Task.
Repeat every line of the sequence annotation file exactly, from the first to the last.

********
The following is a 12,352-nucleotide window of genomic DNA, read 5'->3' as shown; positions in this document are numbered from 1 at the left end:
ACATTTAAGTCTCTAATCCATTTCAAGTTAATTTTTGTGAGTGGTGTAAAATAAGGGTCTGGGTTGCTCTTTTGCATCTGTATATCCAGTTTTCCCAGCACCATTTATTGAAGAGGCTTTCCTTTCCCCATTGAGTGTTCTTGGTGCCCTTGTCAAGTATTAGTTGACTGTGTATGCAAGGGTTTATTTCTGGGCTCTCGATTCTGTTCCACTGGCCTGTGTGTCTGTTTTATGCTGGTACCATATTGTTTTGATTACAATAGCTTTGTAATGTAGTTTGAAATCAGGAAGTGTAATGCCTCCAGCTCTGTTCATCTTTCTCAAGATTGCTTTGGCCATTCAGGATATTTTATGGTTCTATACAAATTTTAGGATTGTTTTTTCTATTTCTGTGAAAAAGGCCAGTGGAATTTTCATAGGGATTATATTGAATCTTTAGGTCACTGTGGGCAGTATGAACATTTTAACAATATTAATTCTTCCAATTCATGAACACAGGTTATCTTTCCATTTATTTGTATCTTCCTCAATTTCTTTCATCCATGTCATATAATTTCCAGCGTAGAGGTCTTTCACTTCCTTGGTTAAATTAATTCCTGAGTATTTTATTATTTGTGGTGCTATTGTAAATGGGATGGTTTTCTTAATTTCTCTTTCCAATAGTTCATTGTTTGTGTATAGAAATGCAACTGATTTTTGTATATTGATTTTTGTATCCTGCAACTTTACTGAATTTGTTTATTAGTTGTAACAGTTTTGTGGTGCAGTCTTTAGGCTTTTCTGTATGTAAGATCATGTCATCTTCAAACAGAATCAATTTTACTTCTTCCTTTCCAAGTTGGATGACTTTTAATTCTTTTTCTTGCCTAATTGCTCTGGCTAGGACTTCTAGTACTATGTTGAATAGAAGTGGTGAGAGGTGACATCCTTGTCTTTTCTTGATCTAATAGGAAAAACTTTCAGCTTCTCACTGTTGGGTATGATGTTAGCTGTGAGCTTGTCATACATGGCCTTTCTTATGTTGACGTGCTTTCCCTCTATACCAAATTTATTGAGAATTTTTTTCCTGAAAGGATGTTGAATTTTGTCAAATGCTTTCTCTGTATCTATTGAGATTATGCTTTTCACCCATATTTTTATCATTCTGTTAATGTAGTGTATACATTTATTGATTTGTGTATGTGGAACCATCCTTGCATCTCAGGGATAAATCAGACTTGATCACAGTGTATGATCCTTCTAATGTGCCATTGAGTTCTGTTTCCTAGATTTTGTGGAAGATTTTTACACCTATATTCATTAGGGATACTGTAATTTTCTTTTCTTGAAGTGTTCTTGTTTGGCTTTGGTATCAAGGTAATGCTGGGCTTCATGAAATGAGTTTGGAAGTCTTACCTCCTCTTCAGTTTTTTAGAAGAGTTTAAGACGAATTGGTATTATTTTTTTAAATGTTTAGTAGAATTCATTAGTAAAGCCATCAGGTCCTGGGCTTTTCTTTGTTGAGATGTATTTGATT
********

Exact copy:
The following is a 12,352-nucleotide window of genomic DNA, read 5'->3' as shown; positions in this document are numbered from 1 at the left end:
ACATTTAAGTCTCTAATCCATTTCAAGTTAATTTTTGTGAGTGGTGTAAAATAAGGGTCTGGGTTGCTCTTTTGCATCTGTATATCCAGTTTTCCCAGCACCATTTATTGAAGAGGCTTTCCTTTCCCCATTGAGTGTTCTTGGTGCCCTTGTCAAGTATTAGTTGACTGTGTATGCAAGGGTTTATTTCTGGGCTCTCGATTCTGTTCCACTGGCCTGTGTGTCTGTTTTATGCTGGTACCATATTGTTTTGATTACAATAGCTTTGTAATGTAGTTTGAAATCAGGAAGTGTAATGCCTCCAGCTCTGTTCATCTTTCTCAAGATTGCTTTGGCCATTCAGGATATTTTATGGTTCTATACAAATTTTAGGATTGTTTTTTCTATTTCTGTGAAAAAGGCCAGTGGAATTTTCATAGGGATTATATTGAATCTTTAGGTCACTGTGGGCAGTATGAACATTTTAACAATATTAATTCTTCCAATTCATGAACACAGGTTATCTTTCCATTTATTTGTATCTTCCTCAATTTCTTTCATCCATGTCATATAATTTCCAGCGTAGAGGTCTTTCACTTCCTTGGTTAAATTAATTCCTGAGTATTTTATTATTTGTGGTGCTATTGTAAATGGGATGGTTTTCTTAATTTCTCTTTCCAATAGTTCATTGTTTGTGTATAGAAATGCAACTGATTTTTGTATATTGATTTTTGTATCCTGCAACTTTACTGAATTTGTTTATTAGTTGTAACAGTTTTGTGGTGCAGTCTTTAGGCTTTTCTGTATGTAAGATCATGTCATCTTCAAACAGAATCAATTTTACTTCTTCCTTTCCAAGTTGGATGACTTTTAATTCTTTTTCTTGCCTAATTGCTCTGGCTAGGACTTCTAGTACTATGTTGAATAGAAGTGGTGAGAGGTGACATCCTTGTCTTTTCTTGATCTAATAGGAAAAACTTTCAGCTTCTCACTGTTGGGTATGATGTTAGCTGTGAGCTTGTCATACATGGCCTTTCTTATGTTGACGTGCTTTCCCTCTATACCAAATTTATTGAGAATTTTTTTCCTGAAAGGATGTTGAATTTTGTCAAATGCTTTCTCTGTATCTATTGAGATTATGCTTTTCACCCATATTTTTATCATTCTGTTAATGTAGTGTATACATTTATTGATTTGTGTATGTGGAACCATCCTTGCATCTCAGGGATAAATCAGACTTGATCACAGTGTATGATCCTTCTAATGTGCCATTGAGTTCTGTTTCCTAGATTTTGTGGAAGATTTTTACACCTATATTCATTAGGGATACTGTAATTTTCTTTTCTTGAAGTGTTCTTGTTTGGCTTTGGTATCAAGGTAATGCTGGGCTTCATGAAATGAGTTTGGAAGTCTTACCTCCTCTTCAGTTTTTTAGAAGAGTTTAAGACGAATTGGTATTATTTTTTTAAATGTTTAGTAGAATTCATTAGTAAAGCCATCAGGTCCTGGGCTTTTCTTTGTTGAGATGTATTTGATT